These data are as convincing as figures can be. The decrease in the committals appears as the necessary and natural consequence of the reduced temptations held out to the lower classes by the venders of beer and spirituous liquors. All we now require is to go one step further—close the public-houses altogether on that day of public rest.[12]

In light of all this evidence, it is only fitting that Prime Minister William Gladstone of England said, “Tell me what the young men of England are doing on Sunday, and I will tell you what the future of England will be.”[13]  The future of a Sabbath-breaking society is one of moral decadence and rampant crime.  

Excerpt from the (Lord willing) upcoming book, God is Just: A Defense of the Old Testament Civil Laws: Biblical Theocracy, Justice, and Slavery versus Humanistic Theocracy, "Justice," and Slavery by Steve C. Halbrook.  Copyright © 2010 by Steve C. Halbrook.  Based on the master's thesis, God is Just: A Defense of the Old Testament Civil Laws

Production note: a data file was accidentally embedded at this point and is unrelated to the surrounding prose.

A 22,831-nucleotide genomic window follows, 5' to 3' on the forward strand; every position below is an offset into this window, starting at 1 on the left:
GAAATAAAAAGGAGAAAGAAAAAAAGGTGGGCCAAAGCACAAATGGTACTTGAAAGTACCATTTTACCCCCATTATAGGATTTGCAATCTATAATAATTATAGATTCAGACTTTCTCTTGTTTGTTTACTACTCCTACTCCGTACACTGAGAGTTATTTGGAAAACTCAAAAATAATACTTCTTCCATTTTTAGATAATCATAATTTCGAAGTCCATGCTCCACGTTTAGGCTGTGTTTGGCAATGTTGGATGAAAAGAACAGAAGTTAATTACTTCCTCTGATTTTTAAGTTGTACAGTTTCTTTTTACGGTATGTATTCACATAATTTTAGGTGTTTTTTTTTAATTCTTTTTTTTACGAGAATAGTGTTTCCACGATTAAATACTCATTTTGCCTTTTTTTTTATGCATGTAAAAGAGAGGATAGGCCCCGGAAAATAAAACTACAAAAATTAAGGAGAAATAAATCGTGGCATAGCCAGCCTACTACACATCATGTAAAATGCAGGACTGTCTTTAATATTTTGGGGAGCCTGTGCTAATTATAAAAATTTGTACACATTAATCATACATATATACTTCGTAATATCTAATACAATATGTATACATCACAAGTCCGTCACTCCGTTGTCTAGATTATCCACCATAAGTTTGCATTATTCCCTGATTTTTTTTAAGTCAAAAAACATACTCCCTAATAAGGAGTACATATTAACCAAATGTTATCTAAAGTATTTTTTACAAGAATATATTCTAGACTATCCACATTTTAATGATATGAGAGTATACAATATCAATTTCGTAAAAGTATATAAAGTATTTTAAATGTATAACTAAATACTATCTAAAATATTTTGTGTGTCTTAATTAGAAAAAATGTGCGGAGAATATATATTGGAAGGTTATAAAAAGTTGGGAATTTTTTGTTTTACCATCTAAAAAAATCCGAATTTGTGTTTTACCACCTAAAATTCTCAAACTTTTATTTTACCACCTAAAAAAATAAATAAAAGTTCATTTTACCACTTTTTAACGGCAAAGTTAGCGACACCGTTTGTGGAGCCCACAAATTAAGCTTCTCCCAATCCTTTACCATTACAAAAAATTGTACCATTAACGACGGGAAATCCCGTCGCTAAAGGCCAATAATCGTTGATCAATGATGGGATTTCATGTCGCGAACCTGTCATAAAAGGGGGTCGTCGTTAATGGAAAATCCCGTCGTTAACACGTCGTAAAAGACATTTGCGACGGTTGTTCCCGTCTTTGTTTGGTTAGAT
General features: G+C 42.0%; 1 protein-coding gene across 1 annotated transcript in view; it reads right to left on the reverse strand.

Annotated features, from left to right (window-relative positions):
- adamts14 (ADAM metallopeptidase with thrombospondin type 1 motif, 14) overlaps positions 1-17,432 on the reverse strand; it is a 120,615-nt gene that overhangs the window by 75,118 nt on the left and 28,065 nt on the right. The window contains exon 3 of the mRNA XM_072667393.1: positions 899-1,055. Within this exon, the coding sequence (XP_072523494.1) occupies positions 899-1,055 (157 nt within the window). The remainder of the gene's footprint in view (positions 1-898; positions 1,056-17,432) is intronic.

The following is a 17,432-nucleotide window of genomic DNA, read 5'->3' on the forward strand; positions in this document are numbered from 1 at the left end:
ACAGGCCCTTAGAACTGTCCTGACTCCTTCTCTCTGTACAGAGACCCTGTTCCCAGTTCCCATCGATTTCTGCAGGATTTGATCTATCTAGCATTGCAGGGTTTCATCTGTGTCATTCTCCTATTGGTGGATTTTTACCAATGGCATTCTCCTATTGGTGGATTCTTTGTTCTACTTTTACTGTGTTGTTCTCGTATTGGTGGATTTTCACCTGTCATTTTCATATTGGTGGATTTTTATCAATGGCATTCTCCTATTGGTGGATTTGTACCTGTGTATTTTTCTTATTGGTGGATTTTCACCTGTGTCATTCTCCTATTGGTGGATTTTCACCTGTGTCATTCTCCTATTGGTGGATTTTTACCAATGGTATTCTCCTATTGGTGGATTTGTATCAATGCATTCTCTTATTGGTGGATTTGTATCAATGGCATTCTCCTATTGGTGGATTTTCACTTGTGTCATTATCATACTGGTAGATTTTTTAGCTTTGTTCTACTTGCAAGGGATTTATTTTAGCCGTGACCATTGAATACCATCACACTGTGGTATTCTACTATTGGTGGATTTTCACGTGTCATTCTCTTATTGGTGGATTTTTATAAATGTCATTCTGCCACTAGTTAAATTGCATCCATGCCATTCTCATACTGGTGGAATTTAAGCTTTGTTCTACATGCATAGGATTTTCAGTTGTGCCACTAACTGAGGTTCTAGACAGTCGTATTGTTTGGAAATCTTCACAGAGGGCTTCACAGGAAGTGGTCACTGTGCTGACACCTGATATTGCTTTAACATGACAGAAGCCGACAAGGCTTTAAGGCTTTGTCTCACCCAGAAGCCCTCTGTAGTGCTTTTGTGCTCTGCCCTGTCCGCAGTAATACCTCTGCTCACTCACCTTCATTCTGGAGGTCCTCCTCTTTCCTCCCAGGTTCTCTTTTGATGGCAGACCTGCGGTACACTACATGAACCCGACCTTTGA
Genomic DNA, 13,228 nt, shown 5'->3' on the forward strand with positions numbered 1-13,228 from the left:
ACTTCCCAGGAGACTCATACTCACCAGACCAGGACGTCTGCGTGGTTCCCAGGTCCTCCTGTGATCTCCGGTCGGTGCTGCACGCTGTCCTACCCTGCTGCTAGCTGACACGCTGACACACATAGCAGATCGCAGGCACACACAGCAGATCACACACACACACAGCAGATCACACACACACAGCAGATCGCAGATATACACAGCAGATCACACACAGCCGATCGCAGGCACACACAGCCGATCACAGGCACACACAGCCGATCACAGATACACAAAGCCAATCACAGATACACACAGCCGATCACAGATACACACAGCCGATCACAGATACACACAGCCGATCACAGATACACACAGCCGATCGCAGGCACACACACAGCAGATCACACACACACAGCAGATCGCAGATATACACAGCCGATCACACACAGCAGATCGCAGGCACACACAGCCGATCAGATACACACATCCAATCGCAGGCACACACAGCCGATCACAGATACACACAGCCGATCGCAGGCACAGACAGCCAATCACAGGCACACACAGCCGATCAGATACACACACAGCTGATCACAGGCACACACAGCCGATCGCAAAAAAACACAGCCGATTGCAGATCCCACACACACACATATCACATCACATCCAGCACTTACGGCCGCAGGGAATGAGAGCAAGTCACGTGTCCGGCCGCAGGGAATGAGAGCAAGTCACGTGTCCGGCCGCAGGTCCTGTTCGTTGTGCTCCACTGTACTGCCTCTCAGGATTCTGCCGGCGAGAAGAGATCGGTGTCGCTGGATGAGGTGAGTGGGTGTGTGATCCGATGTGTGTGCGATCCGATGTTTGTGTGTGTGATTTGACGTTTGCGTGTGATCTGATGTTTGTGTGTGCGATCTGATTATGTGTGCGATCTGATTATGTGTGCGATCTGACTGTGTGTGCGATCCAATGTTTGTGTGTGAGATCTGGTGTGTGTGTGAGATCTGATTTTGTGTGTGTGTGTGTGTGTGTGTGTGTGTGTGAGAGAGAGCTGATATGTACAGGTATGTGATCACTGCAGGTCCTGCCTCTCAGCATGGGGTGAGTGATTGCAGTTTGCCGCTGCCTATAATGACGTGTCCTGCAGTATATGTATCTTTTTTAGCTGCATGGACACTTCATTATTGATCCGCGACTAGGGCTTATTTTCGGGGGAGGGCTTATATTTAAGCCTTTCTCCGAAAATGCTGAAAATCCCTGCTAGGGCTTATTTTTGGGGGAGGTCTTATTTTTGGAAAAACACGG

[1] Cited in Wilbur Fisk Crafts, The Sabbath for Man: A Study of the Origin, Obligation, History, Advantages and Present State of Sabbath Observance (Baltimore: Authors’ Union, 1894), 240.
     [2] Mather, Great Works of Christ in America, 395.  Cited in Daniel F. N. Ritchie, A Conquered Kingdom: Biblical Civil Government (Saintfield, Northern Ireland: Reformed Worldview Books, 2008), 319. 
     [3]  William Innes, “Its Influence on the Piety of Individuals,” in The Christian Sabbath: Considered in its Various Aspects, with a preface by Baptist W. Noel (Edinburgh: Johnstone and Hunter, 1850), 231.
     [4] “Giving Addresses in Defence of such laws, by Justice Strong of U.S. Supr. Court, and Others,” in The Right of the People to the Sunday Rest, 803.  Cited in Crafts, The Sabbath for Man, 240.
     [5] Crafts, The Sabbath for Man, 240, 241.
     [6] Rev. William Scoresby, Memorials of the Sea: Sabbaths in the Arctic Regions (London: Longman, Brown, Green, and Longmans, 1850), 15, 16.
     [7] Ibid., 16.
     [8] Ibid.
     [9] Ibid., 16, 17.
     [10] Ibid., 17.
     [11] Ibid., 17, 18.
     [12] Cited in Peter M‘Owan,  “Several Prevailing Forms of Sabbath Desecration Exposed,” in The Christian Sabbath: Considered in its Various Aspects, with a preface by Baptist W. Noel (Edinburgh: The Religious Tract and Book Society of Scotland, 1856), 149, 150. 
     [13] Henry Gariepy, Daily Meditations On Golden Texts of the Bible: 365 of the Bible’s Greatest Texts: What They Are and What They Say to Us Today (Grand Rapids, MI: Wm. B. Eerdmans Publishing, 2004), 21.